05 February 2013
Understanding that an excess or deficiency of one nutrient can cause the deficiency of another, it is critical to watch balance between minerals rather than to focus on the specific level of a particular nutrient. There is typically a large focus on Nitrogen, Phosphorus and Potassium but, we believe that the four major nutrients to watch are those that govern and enable photosynthesis.
A plant's productivity is dependent on its photosynthetic potential. A plant whose photosynthesis is hindered by nutrient deficiency is limited in its ability to function at a basic level. The four major nutrients that enable photosynthesis are calcium, phosphorus, magnesium, and boron. Focus should be on enhancing availability of these elements. If there is ample reserve of the nutrients, but availability (water soluble) of any one of these nutrients is low, then we must focus on the factors that unlock nutrients trapped in the soil. This includes looking at nutrient synergists and antagonists that may be contributing to the limitation of the nutrient(s).
To achieve better balance, we recommend that you promote the constant and consistent supply of phosphorus, calcium, magnesium and boron. Knowing that each of these elements has synergists, it is especially important to be mindful of the relationship between Phosphorus and Magnesium, and between Calcium and Boron.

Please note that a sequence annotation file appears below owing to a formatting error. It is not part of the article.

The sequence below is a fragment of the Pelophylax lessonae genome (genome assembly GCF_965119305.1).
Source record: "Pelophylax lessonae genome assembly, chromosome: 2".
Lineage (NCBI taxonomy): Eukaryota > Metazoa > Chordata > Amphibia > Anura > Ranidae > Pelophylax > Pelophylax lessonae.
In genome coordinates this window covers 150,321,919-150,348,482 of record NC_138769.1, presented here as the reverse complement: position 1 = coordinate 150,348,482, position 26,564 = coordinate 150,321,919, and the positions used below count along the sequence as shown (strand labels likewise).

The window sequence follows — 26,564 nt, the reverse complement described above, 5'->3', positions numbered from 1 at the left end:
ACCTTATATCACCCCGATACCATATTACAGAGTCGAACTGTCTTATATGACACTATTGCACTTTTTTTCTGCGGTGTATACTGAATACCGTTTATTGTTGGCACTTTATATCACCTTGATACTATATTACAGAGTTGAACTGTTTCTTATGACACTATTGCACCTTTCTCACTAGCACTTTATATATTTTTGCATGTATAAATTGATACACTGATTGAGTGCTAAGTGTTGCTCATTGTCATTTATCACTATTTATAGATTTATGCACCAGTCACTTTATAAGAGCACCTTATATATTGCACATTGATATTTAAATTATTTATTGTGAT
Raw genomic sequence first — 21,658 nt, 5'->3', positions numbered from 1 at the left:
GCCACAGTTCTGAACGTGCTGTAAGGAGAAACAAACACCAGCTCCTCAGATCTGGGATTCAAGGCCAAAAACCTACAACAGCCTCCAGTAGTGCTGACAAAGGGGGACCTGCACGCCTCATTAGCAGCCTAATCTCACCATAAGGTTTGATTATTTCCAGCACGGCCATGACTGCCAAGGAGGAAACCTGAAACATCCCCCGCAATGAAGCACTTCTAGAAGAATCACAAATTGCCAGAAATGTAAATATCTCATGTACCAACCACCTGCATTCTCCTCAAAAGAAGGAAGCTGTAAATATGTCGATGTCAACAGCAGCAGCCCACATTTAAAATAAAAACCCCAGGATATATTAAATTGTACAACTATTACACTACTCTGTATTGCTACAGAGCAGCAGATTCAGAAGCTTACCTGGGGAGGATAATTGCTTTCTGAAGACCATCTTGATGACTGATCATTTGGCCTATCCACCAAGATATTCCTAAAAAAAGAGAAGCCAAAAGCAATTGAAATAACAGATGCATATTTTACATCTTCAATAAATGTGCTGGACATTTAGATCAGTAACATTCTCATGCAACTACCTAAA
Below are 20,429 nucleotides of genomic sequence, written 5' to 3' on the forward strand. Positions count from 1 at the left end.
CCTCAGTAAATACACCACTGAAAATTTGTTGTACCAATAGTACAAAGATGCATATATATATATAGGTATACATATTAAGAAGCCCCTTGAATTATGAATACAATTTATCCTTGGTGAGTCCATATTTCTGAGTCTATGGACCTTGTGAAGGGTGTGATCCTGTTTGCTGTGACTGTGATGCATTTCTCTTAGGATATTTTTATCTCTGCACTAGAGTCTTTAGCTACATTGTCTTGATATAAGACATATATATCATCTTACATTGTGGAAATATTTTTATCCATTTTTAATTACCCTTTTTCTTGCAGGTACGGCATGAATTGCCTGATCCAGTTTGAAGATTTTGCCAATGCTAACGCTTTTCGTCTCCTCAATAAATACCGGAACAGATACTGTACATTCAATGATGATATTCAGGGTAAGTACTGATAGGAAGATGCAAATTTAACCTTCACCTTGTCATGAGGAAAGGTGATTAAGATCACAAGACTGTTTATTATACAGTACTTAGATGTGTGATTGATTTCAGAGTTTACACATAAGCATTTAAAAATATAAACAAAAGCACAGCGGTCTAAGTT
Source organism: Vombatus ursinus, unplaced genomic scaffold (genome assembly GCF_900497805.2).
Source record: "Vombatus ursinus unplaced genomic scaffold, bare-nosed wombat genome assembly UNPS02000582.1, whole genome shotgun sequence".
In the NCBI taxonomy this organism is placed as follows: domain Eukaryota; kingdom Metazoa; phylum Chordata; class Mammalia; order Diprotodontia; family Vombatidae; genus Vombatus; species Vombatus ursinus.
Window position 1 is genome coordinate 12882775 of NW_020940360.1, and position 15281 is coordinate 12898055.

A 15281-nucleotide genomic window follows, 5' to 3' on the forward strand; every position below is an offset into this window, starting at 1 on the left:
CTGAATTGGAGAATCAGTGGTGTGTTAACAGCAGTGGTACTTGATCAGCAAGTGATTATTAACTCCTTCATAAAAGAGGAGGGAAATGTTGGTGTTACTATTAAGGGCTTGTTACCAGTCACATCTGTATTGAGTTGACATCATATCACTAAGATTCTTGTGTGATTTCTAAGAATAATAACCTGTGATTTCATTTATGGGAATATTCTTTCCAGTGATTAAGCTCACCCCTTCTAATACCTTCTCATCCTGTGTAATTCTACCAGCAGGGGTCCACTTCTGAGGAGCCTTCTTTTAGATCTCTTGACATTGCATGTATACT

Here are a few things to consider:
Calcium is necessary for the transport of all other nutrients in the plant.
Calcium should be balanced with potassium, magnesium and sodium.
Too much potassium inhibits the uptake of both Calcium and Magnesium.
A plant needs Boron in order to take in Calcium.
Zinc is necessary for Phosphorus uptake . Phosphorus to Zinc ratio needs to be below 10:1 in order to avoid Phosphorus or Zinc tie-up.
Zinc is key in enzymatic processes, especially leaf sizing for optimal photosynthesis. Photosynthesis is responsible for 95% of plant productivity.
The water holding capacity of humates is 6:1 so keeping all the humus you can is crucial to optimal water management and conservation.
Dave de Vries
Date05 February 2013